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Re: [IP] The craziest situation ever in the world!!

If you have gastroparesis, this scenario makes perfect sense.  The big breakfast
with all the fat and protein will digest slowly.  Your insulin probably hit long
before any of the food.  When I am having gastrop probs like this, I will
generally bolus after meals, and for a meal like this, I might space out the
dose over many hours (the new minimed pump is great for this -- square wave).
You have to experiment to figure out just how long, sometimes it can be as much
as 6 or 7 hours and I sometimes see the remains of the meal as long as 10 or 12
hours later.  This is not a constant but after a while you will start to get the
knack of how it works.  The easiest way is to take small doses and keep testing
every hour and everytime you see yourself rising (140 or 160), take another
single unit.

>  So then I ate a
> big giant piece of cake, a big giant glass of milk and more Pepsi. At this
> point I was just trying to make sure that it would come up, even if it was
> high, so I could go to sleep. I again waited 30-45 minutes and retested.
> OKAY, this time it was 31. I mean, WHAT is going on here. I could hardly
> believe it!!!!

If you ate this food after that big meal, it probably just sat in your tummy
along with all the other stuff you'd already eaten.  Some people think milk is
fast and if you eat it alone it would be.  The protein, though, will slow the
milk down, especially after a big meal so your fastest bets would be the pepsi
or juice. No solids though.  Even the liquids will be slower than normal though
after the meal. So, when you drink them, be patient.  Sit down or lie down and
be prepared to wait 15 or 20 minutes.

>  It didn't end there though, it only just began.  I woke
> up at 3:30 or so and I felt so nauseous. I got out of bed, tested again and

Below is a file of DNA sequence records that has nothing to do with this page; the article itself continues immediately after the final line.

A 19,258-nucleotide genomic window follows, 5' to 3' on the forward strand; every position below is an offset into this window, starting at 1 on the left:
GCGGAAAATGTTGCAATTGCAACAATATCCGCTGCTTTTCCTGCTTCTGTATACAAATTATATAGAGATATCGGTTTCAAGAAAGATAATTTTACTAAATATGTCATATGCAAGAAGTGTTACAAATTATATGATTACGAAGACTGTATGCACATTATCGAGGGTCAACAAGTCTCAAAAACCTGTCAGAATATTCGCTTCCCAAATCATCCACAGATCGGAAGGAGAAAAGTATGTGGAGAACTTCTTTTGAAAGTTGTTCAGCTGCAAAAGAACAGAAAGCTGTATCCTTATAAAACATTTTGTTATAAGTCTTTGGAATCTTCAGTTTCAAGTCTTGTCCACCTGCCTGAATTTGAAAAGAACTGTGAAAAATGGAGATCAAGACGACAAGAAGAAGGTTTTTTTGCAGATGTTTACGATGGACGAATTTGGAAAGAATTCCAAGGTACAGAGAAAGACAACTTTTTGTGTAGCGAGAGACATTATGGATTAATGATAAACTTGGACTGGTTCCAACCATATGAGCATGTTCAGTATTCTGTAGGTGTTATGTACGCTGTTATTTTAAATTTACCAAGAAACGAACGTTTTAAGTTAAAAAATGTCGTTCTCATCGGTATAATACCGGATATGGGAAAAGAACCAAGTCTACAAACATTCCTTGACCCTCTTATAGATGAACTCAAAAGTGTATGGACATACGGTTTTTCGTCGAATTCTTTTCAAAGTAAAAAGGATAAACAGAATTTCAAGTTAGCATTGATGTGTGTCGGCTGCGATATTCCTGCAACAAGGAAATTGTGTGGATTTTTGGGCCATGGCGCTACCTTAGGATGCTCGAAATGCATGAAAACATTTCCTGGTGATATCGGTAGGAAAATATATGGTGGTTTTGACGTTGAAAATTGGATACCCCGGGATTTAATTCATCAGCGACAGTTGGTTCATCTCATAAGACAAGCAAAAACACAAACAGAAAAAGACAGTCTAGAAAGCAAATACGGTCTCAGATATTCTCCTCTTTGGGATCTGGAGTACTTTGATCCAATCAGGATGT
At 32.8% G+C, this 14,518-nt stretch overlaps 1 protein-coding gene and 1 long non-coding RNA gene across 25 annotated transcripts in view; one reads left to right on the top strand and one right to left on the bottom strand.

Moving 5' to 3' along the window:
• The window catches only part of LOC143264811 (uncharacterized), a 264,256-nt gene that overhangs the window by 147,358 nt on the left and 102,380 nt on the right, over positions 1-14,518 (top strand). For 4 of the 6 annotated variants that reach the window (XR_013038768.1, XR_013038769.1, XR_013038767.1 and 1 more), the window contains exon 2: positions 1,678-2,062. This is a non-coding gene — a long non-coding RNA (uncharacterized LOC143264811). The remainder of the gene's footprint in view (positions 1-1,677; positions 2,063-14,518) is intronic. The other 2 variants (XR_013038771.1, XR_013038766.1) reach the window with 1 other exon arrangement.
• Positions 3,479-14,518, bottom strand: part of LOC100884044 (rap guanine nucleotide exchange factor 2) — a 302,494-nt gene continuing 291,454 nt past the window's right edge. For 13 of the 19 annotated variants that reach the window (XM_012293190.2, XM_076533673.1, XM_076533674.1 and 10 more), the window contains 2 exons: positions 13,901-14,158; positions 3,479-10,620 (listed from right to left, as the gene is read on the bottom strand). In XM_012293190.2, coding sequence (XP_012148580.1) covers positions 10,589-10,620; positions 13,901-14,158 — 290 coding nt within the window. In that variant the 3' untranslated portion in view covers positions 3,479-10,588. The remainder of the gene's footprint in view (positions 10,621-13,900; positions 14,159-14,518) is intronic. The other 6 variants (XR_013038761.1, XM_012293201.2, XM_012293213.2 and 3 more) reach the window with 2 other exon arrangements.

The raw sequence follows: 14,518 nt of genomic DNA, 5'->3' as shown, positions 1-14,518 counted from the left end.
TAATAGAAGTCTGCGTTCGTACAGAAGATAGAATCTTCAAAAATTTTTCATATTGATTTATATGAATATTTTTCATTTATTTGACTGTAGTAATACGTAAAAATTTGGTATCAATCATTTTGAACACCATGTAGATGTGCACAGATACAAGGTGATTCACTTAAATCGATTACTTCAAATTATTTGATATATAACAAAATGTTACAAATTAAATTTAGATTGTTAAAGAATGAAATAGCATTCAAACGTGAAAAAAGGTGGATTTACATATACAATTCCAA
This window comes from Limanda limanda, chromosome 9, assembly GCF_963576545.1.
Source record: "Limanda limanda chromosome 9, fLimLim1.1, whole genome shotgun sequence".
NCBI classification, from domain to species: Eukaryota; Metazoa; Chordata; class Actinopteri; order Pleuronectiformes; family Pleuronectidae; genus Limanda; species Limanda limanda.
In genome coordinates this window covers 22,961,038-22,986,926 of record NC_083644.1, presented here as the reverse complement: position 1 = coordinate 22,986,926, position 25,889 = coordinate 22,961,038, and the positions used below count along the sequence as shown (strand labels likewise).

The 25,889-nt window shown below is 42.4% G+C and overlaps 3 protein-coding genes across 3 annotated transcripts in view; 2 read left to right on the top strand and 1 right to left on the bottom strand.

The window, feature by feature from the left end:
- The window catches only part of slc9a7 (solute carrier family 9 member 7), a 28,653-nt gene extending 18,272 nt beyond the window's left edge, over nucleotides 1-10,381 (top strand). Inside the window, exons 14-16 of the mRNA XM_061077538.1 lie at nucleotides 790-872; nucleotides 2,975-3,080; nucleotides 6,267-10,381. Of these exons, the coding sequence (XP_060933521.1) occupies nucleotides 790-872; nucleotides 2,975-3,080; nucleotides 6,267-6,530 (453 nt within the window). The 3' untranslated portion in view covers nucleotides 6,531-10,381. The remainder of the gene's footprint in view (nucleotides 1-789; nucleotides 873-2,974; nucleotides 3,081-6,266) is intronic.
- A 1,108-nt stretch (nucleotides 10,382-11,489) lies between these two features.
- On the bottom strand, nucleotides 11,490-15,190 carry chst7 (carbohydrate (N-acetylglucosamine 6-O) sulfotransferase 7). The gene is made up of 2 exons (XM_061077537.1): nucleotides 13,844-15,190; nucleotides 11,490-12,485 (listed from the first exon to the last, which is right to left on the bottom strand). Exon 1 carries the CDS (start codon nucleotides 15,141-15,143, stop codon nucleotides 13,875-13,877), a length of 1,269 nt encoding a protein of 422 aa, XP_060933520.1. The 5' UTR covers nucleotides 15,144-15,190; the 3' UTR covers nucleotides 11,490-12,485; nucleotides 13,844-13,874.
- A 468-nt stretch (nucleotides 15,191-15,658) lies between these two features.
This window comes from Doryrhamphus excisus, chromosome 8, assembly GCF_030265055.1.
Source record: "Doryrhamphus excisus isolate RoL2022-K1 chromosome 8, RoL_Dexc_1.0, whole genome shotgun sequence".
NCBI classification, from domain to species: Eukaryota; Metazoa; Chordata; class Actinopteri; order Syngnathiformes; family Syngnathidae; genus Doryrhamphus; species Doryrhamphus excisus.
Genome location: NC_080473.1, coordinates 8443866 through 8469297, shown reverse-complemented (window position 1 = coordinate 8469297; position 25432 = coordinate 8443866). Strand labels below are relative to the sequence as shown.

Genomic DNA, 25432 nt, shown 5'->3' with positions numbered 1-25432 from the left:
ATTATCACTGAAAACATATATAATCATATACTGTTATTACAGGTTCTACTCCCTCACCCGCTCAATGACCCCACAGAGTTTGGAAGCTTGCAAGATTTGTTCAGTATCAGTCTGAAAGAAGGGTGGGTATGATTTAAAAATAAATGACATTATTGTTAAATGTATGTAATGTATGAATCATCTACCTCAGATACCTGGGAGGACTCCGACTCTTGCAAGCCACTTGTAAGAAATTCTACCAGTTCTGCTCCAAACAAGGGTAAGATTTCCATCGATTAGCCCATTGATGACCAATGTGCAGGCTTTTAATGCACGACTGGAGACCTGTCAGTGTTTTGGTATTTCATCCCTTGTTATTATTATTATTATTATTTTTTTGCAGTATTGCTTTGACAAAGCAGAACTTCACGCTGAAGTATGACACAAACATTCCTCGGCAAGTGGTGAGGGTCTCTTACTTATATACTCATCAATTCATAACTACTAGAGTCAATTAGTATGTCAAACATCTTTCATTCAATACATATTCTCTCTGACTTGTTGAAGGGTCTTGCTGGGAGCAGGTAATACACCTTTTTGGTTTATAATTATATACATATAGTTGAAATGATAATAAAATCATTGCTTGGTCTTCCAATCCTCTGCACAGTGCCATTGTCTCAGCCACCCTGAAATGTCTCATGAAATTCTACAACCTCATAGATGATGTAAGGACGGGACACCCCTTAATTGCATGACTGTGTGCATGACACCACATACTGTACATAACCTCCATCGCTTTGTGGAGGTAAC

> I was back around 32. I then proceeded to spending the night and morning
> throwing up and with diarrhea.  It was so lame. I had to eat because of the
> sugar being so low and I couldn't keep anything down.

All that food backed up in your stomach!  Again, drinking only juice slowly (or
pepsi or sugar water or a spoonful or two -- enough carbs to match the # of bg
you need to rise) would help you come up without overloading your tummy.

Plain sugar or honey can be good things to keep around.  Sounds like a pretty
typical gastrop scenario and when its all over, the problem is the highs which
get hard to bring down.  Spacing out your meal bolus a lot is the best
preventative measure.  If you start to get a physical sense of how full your
stomach is, you will have a sense of how effective sugar will be and know how to
address those lows.  Most importantly, try to keep measuring the carbs you take
and not over doing it to avoid those bad swings.

You probably already know this, but the easiest "cure" for gastroparesis is to
stop eating much fat and eat low protein and to space your meals widely and eat
smaller quantities at a time.  Certain foods can also help:  red bell pepper,
pineapple, peppermint and kiwi are all supposed to have an enzyme that adds the
peristalcic (not the right spelling)  movement of the digestive tract.  At any
rate, for those ocassions when you need that big high fat and protein meal, you
may want to take little or no insulin up front.  I've found the only real way to
manage these is the square wave bolus and blood test every 45 minutes to an hour
after for at least 4-6 hours.  Research shows that propulsid can be absorbed
unevenly and its effects are great when they work but unpredictable for some
people.  It also has diminishing returns and will become less effective it you
take it consistently over time.

Good luck!

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